National Comprehensive Cancer Network Releases New Guidelines for Cabometyx for Advanced Renal Cell Carcinoma

September 7, 2018
  • CABOMETYX is the only preferred tyrosine kinase inhibitor (TKI) treatment option for first-line patients in the poor- and intermediate-risk groups (Category 2A)
  • CABOMETYX is a recommended first-line treatment option for favorable-risk patients (Category 2B)
  • CABOMETYX is the only preferred TKI treatment option for previously treated patients (Category 1)
  • Exelixis submitted a sNDA for Cabometyx in previously treated advanced HCC in May of 2018

Exelixis, Inc. (NASDAQ:EXEL) announced on 9/7/18 that the National Comprehensive Cancer Network (NCCN) updated its Clinical Practice Guidelines to include new recommendations for Cabometyx (cabozantinib) tablets. With the updates, Cabometyx is recommended by the NCCN for the treatment of advanced renal cell carcinoma (RCC) regardless of patient risk status (favorable-, intermediate-, and poor-risk).

“ Cabometyx is the only TKI indicated for the treatment of advanced kidney cancer with NCCN-preferred status for intermediate- and poor-risk groups in the first-line setting and the only TKI with preferred status for patients who have progressed on prior therapy,” said Michael M. Morrissey, Ph.D., President and Chief Executive Officer of Exelixis. “We welcome these updated recommendations, which recognize the significance of the CABOSUN trial data included in our label as an important advance in the care of patients with this disease.”

The NCCN Clinical Practice Guidelines are the recognized standard for clinical policy in cancer care and are developed through review of evidence and recommendations from physicians and oncology researchers. The NCCN kidney cancer panel’s decision to include Cabometyx as a Category 2A preferred option for the treatment of patients with previously untreated advanced RCC with poor- or intermediate-risk disease was based on the results of the phase 2 CABOSUN trial.

Additionally, in its recent update to the Clinical Practice Guidelines for Hepatobiliary Cancers, the NCCN added cabozantinib as a Category 1 option for the treatment of patients with hepatocellular carcinoma (HCC) (Child-Pugh Class A only) who have been previously treated with sorafenib. Cabometyx is not FDA-approved for previously treated advanced HCC. On May 29, 2018, the U.S. FDA accepted the supplemental New Drug Application for Cabometyx in previously treated advanced HCC and assigned it a Prescription Drug User Fee Act (PDUFA) action date of January 14, 2019.

In late August of 2018 it was announced that the National Institute for Health and Care Excellence in the UK had begun recommending Cabometyx for adults with advanced renal cell carcinoma.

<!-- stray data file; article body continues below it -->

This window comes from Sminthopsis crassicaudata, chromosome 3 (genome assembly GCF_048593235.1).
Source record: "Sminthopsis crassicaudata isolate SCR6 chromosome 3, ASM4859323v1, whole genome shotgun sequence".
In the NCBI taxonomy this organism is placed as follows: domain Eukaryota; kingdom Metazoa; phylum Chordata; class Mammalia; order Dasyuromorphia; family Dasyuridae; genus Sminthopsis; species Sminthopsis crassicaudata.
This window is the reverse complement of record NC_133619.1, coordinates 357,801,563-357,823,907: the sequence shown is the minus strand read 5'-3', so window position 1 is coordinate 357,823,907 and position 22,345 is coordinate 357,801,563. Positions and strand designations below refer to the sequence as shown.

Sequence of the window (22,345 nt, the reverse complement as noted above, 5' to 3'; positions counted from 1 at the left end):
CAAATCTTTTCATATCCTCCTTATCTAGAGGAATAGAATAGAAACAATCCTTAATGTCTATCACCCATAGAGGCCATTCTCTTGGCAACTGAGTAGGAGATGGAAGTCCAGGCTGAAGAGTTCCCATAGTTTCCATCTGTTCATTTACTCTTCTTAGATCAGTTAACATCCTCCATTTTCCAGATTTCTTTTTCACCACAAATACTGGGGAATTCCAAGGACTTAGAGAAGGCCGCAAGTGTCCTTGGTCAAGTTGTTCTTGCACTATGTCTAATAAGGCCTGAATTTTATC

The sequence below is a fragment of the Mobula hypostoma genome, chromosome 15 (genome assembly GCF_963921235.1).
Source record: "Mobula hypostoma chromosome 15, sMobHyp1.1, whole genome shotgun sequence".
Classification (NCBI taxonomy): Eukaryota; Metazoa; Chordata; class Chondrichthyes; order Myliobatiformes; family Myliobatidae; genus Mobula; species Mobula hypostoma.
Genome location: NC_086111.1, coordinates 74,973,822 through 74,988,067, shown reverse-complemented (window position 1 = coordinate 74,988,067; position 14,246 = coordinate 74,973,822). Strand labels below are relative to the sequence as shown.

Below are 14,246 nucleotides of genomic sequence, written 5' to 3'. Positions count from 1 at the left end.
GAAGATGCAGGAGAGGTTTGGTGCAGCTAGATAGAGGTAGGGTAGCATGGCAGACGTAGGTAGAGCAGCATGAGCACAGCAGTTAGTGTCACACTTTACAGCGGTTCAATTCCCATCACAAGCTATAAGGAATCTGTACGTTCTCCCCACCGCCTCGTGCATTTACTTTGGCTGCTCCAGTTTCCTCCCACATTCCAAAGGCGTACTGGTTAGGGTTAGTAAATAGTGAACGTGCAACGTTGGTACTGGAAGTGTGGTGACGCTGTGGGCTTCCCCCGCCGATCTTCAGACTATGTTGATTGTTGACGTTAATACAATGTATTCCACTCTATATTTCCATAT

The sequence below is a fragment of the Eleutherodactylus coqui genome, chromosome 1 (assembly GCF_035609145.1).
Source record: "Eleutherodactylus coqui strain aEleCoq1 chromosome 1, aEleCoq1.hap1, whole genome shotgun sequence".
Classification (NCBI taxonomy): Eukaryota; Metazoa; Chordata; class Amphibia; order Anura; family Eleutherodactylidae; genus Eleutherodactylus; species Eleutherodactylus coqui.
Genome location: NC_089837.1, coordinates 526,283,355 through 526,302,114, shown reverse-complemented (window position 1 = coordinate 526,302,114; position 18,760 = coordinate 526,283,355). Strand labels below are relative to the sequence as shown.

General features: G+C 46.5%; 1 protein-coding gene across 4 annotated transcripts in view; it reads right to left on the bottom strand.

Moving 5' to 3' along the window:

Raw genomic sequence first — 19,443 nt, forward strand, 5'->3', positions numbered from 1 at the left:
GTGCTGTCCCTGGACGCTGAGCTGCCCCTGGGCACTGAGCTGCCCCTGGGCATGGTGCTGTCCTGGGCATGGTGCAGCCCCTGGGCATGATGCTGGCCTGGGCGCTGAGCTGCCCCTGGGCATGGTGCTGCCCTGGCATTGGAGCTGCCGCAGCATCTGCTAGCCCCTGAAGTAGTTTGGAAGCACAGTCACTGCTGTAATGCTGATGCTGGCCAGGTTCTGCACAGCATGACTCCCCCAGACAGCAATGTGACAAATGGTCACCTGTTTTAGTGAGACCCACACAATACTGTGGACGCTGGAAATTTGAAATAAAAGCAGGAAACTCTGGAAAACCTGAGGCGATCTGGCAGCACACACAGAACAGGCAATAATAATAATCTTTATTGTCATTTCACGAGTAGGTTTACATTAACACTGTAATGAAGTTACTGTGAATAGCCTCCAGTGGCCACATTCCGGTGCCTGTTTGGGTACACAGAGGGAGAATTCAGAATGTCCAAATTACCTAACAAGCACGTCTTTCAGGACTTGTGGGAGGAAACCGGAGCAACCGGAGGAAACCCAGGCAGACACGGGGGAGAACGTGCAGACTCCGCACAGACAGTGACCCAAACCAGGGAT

Cabometyx is a tyrosine kinase inhibitor, which inhibits activity of the RET, MET, VEGFR2 (vascular endothelial growth factor 2) and other receptor tyrosine kinases.

These receptor tyrosine kinases are responsible for normal cellular function and pathogenesis such as oncogenesis, tumour angiogenesis.
By inhibiting the activity of these receptor kinases, it blocks oncogenesis, metastasis and supply of blood vessels and nutrients to the tumours.

The American Cancer Society’s 2018 statistics cite kidney cancer as among the top ten most commonly diagnosed forms of cancer among both men and women in the U.S. Clear cell RCC is the most common type of kidney cancer in adults.6 If detected in its early stages, the five-year survival rate for RCC is high; for patients with advanced or late-stage metastatic RCC, however, the five-year survival rate is only 12 percent, with no identified cure for the disease.  Approximately 30,000 patients in the U.S. and 68,000 globally require treatment, and an estimated 14,000 patients in the U.S. each year are in need of a first-line treatment for advanced kidney cancer.

The majority of clear cell RCC tumors have lower than normal levels of a protein called von Hippel-Lindau, which leads to higher levels of MET, AXL and VEGF.  These proteins promote tumor angiogenesis (blood vessel growth), growth, invasiveness and metastasis. MET and AXL may provide escape pathways that drive resistance to VEGF receptor inhibitors.

CP Wire

Submit an article to cafepharma's CP Wire. Click here to find out more.

current feelings about your job

Please rate how you feel about your job this moment. 1 = "I hate my job" and 7 = "I love my job"
This question is for testing whether or not you are a human visitor and to prevent automated spam submissions.
Fill in the blank.